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Glasgow – A Climate Change Summit Success?

November 15, 2021

It All Depends on Translating Commitments Into Action

It ran a day longer than expected, and, no surprise, the results are mixed.  Indeed, the nearly 200 countries represented actually put off to next year the negotiation of enhanced emissions targets (COP27 is scheduled for November 8 – 20, 2022 in Sharm El-Sheikh, Egypt).

Summarizing is difficult; actually a bit painful in light of the many reports summarized in my earlier blog.  So, how to address it here?

First, and most importantly, the official version: the Outcomes of the Glasgow Climate Change Conference – Advance Unedited Versions (AUVs).  The governing body lists the advanced unedited versions of the decisions reached at the Glasgow Climate Change Conference. The full reports will be published later.

Now, some obvious overarching facts:

(1) The largest carbon emissions come from three countries: China, the United States, and India.  The Russian Federation is in fourth place, unless you consider the countries making up the EU, which would put the EU in fourth place.   Any combination of the top four shows those countries emitting over 50% of the global total.

China generates around 28% of all global emissions; the United States almost 15%;  India: 7%  Russian Federation: 5%.  The ranking below shows emissions measured in millions of tons of CO2 in 2019. Here is the ranking from the Union of Concerned Scientists:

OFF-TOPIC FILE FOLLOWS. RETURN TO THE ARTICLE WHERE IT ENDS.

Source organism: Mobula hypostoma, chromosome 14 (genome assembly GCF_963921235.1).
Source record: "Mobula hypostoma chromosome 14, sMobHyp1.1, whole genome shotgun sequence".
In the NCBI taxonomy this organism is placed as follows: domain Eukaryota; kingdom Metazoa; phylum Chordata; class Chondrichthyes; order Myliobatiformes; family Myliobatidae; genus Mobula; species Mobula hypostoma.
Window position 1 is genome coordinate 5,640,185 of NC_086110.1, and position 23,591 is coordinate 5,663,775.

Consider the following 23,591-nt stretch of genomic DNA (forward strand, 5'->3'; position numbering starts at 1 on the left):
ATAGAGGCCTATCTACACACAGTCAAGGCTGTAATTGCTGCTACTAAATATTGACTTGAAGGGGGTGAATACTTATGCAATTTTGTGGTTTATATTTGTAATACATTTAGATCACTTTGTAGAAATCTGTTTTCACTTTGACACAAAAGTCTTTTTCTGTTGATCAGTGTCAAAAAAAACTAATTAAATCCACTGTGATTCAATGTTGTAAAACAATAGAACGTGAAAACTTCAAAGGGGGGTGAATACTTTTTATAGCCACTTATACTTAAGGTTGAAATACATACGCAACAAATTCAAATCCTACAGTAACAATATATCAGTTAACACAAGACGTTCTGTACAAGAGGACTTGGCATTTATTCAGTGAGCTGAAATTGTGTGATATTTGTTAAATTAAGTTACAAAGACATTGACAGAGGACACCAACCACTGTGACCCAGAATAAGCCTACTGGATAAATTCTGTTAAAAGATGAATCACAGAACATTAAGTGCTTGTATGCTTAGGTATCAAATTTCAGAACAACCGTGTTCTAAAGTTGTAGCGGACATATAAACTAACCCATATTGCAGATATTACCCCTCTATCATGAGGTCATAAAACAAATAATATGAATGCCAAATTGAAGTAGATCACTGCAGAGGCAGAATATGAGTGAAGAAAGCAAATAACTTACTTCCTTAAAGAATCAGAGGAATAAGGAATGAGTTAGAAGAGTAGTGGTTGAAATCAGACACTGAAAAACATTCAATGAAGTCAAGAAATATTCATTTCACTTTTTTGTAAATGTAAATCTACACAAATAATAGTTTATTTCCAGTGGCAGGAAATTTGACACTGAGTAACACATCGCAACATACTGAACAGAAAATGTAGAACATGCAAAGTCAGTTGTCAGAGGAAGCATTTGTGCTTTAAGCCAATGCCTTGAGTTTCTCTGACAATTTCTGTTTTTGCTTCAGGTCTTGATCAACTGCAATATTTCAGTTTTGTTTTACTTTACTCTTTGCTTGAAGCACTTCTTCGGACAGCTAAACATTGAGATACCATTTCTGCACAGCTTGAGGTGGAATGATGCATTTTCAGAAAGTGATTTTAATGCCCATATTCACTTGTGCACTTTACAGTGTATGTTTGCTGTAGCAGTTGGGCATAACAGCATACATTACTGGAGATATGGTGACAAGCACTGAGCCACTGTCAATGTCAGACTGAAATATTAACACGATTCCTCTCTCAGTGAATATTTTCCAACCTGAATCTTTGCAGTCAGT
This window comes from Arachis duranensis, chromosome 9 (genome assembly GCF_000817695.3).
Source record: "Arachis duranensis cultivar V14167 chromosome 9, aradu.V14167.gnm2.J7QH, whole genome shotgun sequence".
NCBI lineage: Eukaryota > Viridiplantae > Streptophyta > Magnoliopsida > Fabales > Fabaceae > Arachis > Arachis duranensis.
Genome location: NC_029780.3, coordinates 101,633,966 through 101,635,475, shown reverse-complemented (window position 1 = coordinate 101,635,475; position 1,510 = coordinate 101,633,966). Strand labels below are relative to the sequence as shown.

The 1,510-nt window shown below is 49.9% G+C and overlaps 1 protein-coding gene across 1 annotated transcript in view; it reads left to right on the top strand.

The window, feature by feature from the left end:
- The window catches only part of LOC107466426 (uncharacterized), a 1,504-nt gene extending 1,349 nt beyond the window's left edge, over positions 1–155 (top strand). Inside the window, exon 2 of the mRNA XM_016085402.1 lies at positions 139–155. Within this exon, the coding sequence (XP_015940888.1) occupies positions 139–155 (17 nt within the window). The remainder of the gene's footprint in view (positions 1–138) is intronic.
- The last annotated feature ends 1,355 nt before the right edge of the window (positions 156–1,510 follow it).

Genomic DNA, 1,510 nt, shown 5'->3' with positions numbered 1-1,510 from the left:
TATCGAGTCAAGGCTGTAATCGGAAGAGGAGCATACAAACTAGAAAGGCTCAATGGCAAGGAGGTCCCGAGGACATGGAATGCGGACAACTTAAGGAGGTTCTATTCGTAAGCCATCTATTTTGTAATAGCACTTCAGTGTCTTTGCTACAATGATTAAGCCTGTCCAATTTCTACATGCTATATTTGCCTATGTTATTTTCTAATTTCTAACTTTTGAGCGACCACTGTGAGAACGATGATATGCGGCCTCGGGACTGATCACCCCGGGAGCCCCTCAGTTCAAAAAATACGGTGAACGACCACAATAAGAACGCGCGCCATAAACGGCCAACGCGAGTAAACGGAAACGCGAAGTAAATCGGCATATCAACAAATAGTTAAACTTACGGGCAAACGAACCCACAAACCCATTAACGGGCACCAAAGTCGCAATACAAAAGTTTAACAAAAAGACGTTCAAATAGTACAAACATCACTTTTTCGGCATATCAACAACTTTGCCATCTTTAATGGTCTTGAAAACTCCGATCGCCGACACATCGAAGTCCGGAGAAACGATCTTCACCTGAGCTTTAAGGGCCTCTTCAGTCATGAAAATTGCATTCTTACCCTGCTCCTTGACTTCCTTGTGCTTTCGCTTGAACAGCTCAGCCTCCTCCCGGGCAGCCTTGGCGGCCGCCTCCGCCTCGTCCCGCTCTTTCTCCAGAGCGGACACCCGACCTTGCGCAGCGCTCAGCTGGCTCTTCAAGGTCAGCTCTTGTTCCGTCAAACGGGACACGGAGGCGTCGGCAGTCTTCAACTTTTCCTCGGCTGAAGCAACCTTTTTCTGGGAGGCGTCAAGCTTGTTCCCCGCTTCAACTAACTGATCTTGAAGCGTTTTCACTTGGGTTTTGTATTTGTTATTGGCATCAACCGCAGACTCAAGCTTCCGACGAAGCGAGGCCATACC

1. China, with more than 10,065 million tons of CO2 released.
      2. United States, with 5,416 million tons of CO2
      3. India, with 2,654 million tons of CO2
      4. Russia, with 1,711 million tons of CO2

Thus, arguably, the big four will be responsible for either solving the planet’s carbon emissions issues or not.

(2) No consensus has ever been reached among (a) industry interests that resist enforceable regulatory programs, (b) the demands of developing countries for money to transition away from fossil fuels, and (c) a vocal citizens’ movement demanding emissions reductions more quickly.

(3) As summarized by Alok Sharma, the British politician presiding at the conference said: The pledges made at COP26 have kept the goal of limiting warming to 1.5 degrees “within reach — but its pulse is weak . . .  And it will only survive if we keep our promises, if we translate commitments into rapid action.”   In the words of Prime Minister Boris Johnson of Britain who hailed the climate agreement declaring that Glasgow had “sounded the death knell for coal power,” his exuberance was “tinged with disappointment” that the agreements were not more ambitious.

And from the Swedish activist, Greta Thunberg? She accused the conference of being nothing more than “blah, blah, blah.”

This blog post was drafted by John Watson. He is an attorney in the Denver, CO office of Spencer Fane. For more information, visit